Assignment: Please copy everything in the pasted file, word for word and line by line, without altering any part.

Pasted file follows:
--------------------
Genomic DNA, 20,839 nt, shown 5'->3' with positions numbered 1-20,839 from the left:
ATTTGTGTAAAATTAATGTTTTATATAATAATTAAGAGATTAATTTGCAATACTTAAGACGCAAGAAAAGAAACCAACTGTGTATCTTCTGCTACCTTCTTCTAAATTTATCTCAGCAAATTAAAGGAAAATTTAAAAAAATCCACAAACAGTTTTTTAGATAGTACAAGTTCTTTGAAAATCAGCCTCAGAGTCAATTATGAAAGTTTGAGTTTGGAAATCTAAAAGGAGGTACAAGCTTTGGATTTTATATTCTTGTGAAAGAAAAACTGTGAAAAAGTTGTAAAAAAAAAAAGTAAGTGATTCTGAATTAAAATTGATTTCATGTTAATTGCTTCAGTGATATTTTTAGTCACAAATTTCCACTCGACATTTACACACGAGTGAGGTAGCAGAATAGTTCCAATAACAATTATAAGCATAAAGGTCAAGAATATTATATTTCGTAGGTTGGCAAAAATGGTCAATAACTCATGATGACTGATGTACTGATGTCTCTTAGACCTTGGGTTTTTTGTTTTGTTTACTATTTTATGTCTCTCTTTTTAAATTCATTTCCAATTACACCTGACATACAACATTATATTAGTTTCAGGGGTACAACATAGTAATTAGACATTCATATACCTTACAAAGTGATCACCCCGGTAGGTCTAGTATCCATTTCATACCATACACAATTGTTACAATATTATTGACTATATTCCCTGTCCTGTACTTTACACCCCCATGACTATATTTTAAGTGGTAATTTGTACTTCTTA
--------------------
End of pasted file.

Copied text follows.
Genomic DNA, 20,839 nt, shown 5'->3' with positions numbered 1-20,839 from the left:
ATTTGTGTAAAATTAATGTTTTATATAATAATTAAGAGATTAATTTGCAATACTTAAGACGCAAGAAAAGAAACCAACTGTGTATCTTCTGCTACCTTCTTCTAAATTTATCTCAGCAAATTAAAGGAAAATTTAAAAAAATCCACAAACAGTTTTTTAGATAGTACAAGTTCTTTGAAAATCAGCCTCAGAGTCAATTATGAAAGTTTGAGTTTGGAAATCTAAAAGGAGGTACAAGCTTTGGATTTTATATTCTTGTGAAAGAAAAACTGTGAAAAAGTTGTAAAAAAAAAAAGTAAGTGATTCTGAATTAAAATTGATTTCATGTTAATTGCTTCAGTGATATTTTTAGTCACAAATTTCCACTCGACATTTACACACGAGTGAGGTAGCAGAATAGTTCCAATAACAATTATAAGCATAAAGGTCAAGAATATTATATTTCGTAGGTTGGCAAAAATGGTCAATAACTCATGATGACTGATGTACTGATGTCTCTTAGACCTTGGGTTTTTTGTTTTGTTTACTATTTTATGTCTCTCTTTTTAAATTCATTTCCAATTACACCTGACATACAACATTATATTAGTTTCAGGGGTACAACATAGTAATTAGACATTCATATACCTTACAAAGTGATCACCCCGGTAGGTCTAGTATCCATTTCATACCATACACAATTGTTACAATATTATTGACTATATTCCCTGTCCTGTACTTTACACCCCCATGACTATATTTTAAGTGGTAATTTGTACTTCTTA